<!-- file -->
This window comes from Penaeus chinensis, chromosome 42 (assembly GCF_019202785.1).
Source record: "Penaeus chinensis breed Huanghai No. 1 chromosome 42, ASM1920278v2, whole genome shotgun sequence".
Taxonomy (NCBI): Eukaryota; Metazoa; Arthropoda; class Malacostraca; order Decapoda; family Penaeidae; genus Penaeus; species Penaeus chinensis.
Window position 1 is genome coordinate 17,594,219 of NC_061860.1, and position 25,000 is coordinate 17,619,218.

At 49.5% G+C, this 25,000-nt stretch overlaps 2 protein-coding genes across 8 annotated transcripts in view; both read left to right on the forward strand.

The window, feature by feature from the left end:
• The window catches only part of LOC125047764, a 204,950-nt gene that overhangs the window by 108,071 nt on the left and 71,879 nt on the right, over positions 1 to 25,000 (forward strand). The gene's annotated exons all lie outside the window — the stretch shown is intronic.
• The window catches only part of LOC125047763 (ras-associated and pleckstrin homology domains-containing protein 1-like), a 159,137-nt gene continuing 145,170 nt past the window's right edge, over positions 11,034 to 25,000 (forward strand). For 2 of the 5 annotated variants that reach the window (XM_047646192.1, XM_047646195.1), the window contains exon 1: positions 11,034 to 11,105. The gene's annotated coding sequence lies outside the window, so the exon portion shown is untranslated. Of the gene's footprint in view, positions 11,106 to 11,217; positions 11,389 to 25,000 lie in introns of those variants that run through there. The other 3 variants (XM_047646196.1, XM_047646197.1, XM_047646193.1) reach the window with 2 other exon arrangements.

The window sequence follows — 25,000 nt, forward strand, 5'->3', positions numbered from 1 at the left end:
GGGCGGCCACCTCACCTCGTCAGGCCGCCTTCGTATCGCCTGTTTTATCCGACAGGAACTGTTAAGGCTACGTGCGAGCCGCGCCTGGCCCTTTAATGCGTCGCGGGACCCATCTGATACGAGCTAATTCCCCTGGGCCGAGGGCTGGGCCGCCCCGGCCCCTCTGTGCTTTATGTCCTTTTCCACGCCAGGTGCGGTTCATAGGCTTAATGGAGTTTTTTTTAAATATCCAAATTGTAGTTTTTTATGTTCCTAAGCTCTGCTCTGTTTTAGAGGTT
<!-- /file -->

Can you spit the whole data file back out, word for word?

This window comes from Penaeus chinensis, chromosome 42 (assembly GCF_019202785.1).
Source record: "Penaeus chinensis breed Huanghai No. 1 chromosome 42, ASM1920278v2, whole genome shotgun sequence".
Taxonomy (NCBI): Eukaryota; Metazoa; Arthropoda; class Malacostraca; order Decapoda; family Penaeidae; genus Penaeus; species Penaeus chinensis.
Window position 1 is genome coordinate 17,594,219 of NC_061860.1, and position 25,000 is coordinate 17,619,218.

At 49.5% G+C, this 25,000-nt stretch overlaps 2 protein-coding genes across 8 annotated transcripts in view; both read left to right on the forward strand.

The window, feature by feature from the left end:
• The window catches only part of LOC125047764, a 204,950-nt gene that overhangs the window by 108,071 nt on the left and 71,879 nt on the right, over positions 1 to 25,000 (forward strand). The gene's annotated exons all lie outside the window — the stretch shown is intronic.
• The window catches only part of LOC125047763 (ras-associated and pleckstrin homology domains-containing protein 1-like), a 159,137-nt gene continuing 145,170 nt past the window's right edge, over positions 11,034 to 25,000 (forward strand). For 2 of the 5 annotated variants that reach the window (XM_047646192.1, XM_047646195.1), the window contains exon 1: positions 11,034 to 11,105. The gene's annotated coding sequence lies outside the window, so the exon portion shown is untranslated. Of the gene's footprint in view, positions 11,106 to 11,217; positions 11,389 to 25,000 lie in introns of those variants that run through there. The other 3 variants (XM_047646196.1, XM_047646197.1, XM_047646193.1) reach the window with 2 other exon arrangements.

The window sequence follows — 25,000 nt, forward strand, 5'->3', positions numbered from 1 at the left end:
GGGCGGCCACCTCACCTCGTCAGGCCGCCTTCGTATCGCCTGTTTTATCCGACAGGAACTGTTAAGGCTACGTGCGAGCCGCGCCTGGCCCTTTAATGCGTCGCGGGACCCATCTGATACGAGCTAATTCCCCTGGGCCGAGGGCTGGGCCGCCCCGGCCCCTCTGTGCTTTATGTCCTTTTCCACGCCAGGTGCGGTTCATAGGCTTAATGGAGTTTTTTTTAAATATCCAAATTGTAGTTTTTTATGTTCCTAAGCTCTGCTCTGTTTTAGAGGTT